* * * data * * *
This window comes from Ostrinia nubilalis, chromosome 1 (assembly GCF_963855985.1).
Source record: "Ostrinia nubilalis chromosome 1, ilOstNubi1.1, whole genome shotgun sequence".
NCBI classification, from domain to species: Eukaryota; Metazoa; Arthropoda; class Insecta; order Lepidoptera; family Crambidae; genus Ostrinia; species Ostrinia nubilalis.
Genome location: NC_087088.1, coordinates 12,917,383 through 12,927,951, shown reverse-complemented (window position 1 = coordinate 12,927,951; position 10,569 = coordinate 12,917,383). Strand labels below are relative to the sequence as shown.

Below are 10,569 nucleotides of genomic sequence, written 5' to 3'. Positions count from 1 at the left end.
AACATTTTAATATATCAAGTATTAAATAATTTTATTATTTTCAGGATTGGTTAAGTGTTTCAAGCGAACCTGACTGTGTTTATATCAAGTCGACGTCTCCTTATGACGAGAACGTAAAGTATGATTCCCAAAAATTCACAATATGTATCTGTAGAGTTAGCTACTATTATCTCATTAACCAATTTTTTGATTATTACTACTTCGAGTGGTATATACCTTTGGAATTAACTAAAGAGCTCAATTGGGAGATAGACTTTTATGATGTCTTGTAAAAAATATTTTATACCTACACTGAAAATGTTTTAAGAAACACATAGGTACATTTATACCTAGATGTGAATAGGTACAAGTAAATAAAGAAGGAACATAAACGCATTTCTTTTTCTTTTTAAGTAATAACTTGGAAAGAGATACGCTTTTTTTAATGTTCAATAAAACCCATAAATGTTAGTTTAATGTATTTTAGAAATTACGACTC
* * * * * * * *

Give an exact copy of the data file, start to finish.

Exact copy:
This window comes from Ostrinia nubilalis, chromosome 1 (assembly GCF_963855985.1).
Source record: "Ostrinia nubilalis chromosome 1, ilOstNubi1.1, whole genome shotgun sequence".
NCBI classification, from domain to species: Eukaryota; Metazoa; Arthropoda; class Insecta; order Lepidoptera; family Crambidae; genus Ostrinia; species Ostrinia nubilalis.
Genome location: NC_087088.1, coordinates 12,917,383 through 12,927,951, shown reverse-complemented (window position 1 = coordinate 12,927,951; position 10,569 = coordinate 12,917,383). Strand labels below are relative to the sequence as shown.

Below are 10,569 nucleotides of genomic sequence, written 5' to 3'. Positions count from 1 at the left end.
AACATTTTAATATATCAAGTATTAAATAATTTTATTATTTTCAGGATTGGTTAAGTGTTTCAAGCGAACCTGACTGTGTTTATATCAAGTCGACGTCTCCTTATGACGAGAACGTAAAGTATGATTCCCAAAAATTCACAATATGTATCTGTAGAGTTAGCTACTATTATCTCATTAACCAATTTTTTGATTATTACTACTTCGAGTGGTATATACCTTTGGAATTAACTAAAGAGCTCAATTGGGAGATAGACTTTTATGATGTCTTGTAAAAAATATTTTATACCTACACTGAAAATGTTTTAAGAAACACATAGGTACATTTATACCTAGATGTGAATAGGTACAAGTAAATAAAGAAGGAACATAAACGCATTTCTTTTTCTTTTTAAGTAATAACTTGGAAAGAGATACGCTTTTTTTAATGTTCAATAAAACCCATAAATGTTAGTTTAATGTATTTTAGAAATTACGACTC